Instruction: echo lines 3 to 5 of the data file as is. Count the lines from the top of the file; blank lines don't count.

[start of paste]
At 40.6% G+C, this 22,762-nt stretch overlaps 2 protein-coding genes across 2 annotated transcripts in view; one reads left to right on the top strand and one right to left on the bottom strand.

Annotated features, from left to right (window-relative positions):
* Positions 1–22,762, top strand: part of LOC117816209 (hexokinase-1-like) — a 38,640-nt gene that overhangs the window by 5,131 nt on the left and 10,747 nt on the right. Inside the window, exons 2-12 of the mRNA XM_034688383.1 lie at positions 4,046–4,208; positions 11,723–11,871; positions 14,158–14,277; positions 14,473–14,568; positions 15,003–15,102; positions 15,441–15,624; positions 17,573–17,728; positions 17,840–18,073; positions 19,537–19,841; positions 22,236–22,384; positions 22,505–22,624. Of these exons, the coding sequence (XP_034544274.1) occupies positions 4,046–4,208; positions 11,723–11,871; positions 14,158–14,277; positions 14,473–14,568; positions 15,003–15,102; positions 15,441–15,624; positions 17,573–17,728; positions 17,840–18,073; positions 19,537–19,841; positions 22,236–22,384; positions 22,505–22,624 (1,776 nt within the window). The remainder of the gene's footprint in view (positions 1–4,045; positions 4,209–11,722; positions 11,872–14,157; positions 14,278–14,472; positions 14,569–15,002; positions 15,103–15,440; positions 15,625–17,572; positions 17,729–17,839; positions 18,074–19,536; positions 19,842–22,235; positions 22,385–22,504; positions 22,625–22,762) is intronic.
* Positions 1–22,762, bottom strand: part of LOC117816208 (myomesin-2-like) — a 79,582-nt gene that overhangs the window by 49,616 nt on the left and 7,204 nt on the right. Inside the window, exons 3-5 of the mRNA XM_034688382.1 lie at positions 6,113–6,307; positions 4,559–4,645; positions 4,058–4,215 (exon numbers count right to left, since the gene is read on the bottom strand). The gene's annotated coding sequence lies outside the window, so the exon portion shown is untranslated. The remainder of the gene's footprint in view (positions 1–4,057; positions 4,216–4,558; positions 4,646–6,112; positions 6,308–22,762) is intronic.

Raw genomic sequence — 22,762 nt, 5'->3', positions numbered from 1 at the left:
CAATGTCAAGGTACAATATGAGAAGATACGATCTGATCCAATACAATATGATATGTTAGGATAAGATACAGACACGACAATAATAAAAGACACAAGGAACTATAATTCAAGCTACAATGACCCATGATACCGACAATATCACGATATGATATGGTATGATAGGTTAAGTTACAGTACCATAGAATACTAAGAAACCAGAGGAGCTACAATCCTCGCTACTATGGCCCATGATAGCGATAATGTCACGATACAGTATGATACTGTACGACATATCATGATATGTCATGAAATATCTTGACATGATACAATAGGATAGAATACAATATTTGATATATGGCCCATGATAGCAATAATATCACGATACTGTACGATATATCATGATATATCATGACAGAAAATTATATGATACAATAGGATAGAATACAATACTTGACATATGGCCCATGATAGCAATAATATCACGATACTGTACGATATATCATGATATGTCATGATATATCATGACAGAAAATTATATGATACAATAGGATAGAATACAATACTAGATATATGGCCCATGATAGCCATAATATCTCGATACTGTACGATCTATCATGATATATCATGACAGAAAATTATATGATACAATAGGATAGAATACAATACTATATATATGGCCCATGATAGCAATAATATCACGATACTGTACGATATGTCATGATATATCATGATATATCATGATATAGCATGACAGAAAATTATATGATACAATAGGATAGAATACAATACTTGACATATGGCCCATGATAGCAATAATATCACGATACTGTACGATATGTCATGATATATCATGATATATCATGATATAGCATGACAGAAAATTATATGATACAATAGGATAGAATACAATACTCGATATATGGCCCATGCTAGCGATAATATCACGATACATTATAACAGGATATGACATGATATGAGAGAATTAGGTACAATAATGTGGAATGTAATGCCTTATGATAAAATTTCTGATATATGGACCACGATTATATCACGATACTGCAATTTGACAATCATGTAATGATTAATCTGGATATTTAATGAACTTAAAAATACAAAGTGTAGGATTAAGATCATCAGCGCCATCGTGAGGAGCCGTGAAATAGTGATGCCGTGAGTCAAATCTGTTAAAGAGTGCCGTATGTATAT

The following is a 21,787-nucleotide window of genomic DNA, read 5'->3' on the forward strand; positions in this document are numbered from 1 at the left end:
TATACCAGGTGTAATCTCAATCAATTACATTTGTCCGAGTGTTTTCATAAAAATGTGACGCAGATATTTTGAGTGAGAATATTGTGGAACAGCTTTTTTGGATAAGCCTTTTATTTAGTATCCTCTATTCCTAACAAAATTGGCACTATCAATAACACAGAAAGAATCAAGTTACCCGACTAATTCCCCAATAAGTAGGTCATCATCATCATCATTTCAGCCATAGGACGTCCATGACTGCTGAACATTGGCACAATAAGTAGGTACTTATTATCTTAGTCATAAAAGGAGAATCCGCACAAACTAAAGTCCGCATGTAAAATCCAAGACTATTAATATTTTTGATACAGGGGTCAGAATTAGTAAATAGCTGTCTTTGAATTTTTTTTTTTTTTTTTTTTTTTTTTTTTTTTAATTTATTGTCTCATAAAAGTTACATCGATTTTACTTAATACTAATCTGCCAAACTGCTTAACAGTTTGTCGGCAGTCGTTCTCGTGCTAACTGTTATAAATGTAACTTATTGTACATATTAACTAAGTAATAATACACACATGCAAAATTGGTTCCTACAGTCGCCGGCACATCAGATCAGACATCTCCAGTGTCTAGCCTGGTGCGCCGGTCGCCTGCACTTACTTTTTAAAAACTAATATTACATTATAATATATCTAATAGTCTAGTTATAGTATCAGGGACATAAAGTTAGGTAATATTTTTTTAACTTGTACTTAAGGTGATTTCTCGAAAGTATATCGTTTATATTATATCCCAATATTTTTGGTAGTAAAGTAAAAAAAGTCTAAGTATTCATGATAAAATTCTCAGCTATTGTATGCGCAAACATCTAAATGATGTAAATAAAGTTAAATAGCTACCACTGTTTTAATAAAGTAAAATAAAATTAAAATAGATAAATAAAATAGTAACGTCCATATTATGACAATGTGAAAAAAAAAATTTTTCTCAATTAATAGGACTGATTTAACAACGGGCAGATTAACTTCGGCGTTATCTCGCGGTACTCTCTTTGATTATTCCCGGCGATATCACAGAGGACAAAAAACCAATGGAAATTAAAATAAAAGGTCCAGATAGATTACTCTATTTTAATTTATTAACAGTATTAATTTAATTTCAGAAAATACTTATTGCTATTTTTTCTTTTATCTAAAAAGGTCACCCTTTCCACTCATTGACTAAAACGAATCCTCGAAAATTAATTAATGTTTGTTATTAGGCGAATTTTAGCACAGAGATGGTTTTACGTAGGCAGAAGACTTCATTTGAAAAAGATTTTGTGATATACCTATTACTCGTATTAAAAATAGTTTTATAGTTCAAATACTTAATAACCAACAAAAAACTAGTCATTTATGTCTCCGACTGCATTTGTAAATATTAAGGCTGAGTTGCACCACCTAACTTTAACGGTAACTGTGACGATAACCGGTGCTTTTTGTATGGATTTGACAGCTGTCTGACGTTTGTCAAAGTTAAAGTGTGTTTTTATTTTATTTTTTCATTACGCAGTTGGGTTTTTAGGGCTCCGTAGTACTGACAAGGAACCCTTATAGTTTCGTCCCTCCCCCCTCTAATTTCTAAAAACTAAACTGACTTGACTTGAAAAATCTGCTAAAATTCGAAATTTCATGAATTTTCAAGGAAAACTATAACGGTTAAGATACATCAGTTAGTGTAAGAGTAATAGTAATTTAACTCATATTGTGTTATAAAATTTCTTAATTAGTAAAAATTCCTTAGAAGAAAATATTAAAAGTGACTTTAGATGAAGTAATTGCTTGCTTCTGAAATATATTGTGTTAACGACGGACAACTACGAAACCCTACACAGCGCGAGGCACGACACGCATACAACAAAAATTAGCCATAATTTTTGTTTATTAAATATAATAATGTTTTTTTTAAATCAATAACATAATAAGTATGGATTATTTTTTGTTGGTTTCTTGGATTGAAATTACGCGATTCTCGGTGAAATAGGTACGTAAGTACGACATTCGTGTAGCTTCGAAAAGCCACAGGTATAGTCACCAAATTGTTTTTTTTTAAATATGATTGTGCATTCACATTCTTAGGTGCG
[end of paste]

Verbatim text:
* Positions 1–22,762, top strand: part of LOC117816209 (hexokinase-1-like) — a 38,640-nt gene that overhangs the window by 5,131 nt on the left and 10,747 nt on the right. Inside the window, exons 2-12 of the mRNA XM_034688383.1 lie at positions 4,046–4,208; positions 11,723–11,871; positions 14,158–14,277; positions 14,473–14,568; positions 15,003–15,102; positions 15,441–15,624; positions 17,573–17,728; positions 17,840–18,073; positions 19,537–19,841; positions 22,236–22,384; positions 22,505–22,624. Of these exons, the coding sequence (XP_034544274.1) occupies positions 4,046–4,208; positions 11,723–11,871; positions 14,158–14,277; positions 14,473–14,568; positions 15,003–15,102; positions 15,441–15,624; positions 17,573–17,728; positions 17,840–18,073; positions 19,537–19,841; positions 22,236–22,384; positions 22,505–22,624 (1,776 nt within the window). The remainder of the gene's footprint in view (positions 1–4,045; positions 4,209–11,722; positions 11,872–14,157; positions 14,278–14,472; positions 14,569–15,002; positions 15,103–15,440; positions 15,625–17,572; positions 17,729–17,839; positions 18,074–19,536; positions 19,842–22,235; positions 22,385–22,504; positions 22,625–22,762) is intronic.
* Positions 1–22,762, bottom strand: part of LOC117816208 (myomesin-2-like) — a 79,582-nt gene that overhangs the window by 49,616 nt on the left and 7,204 nt on the right. Inside the window, exons 3-5 of the mRNA XM_034688382.1 lie at positions 6,113–6,307; positions 4,559–4,645; positions 4,058–4,215 (exon numbers count right to left, since the gene is read on the bottom strand). The gene's annotated coding sequence lies outside the window, so the exon portion shown is untranslated. The remainder of the gene's footprint in view (positions 1–4,057; positions 4,216–4,558; positions 4,646–6,112; positions 6,308–22,762) is intronic.

Raw genomic sequence — 22,762 nt, 5'->3', positions numbered from 1 at the left: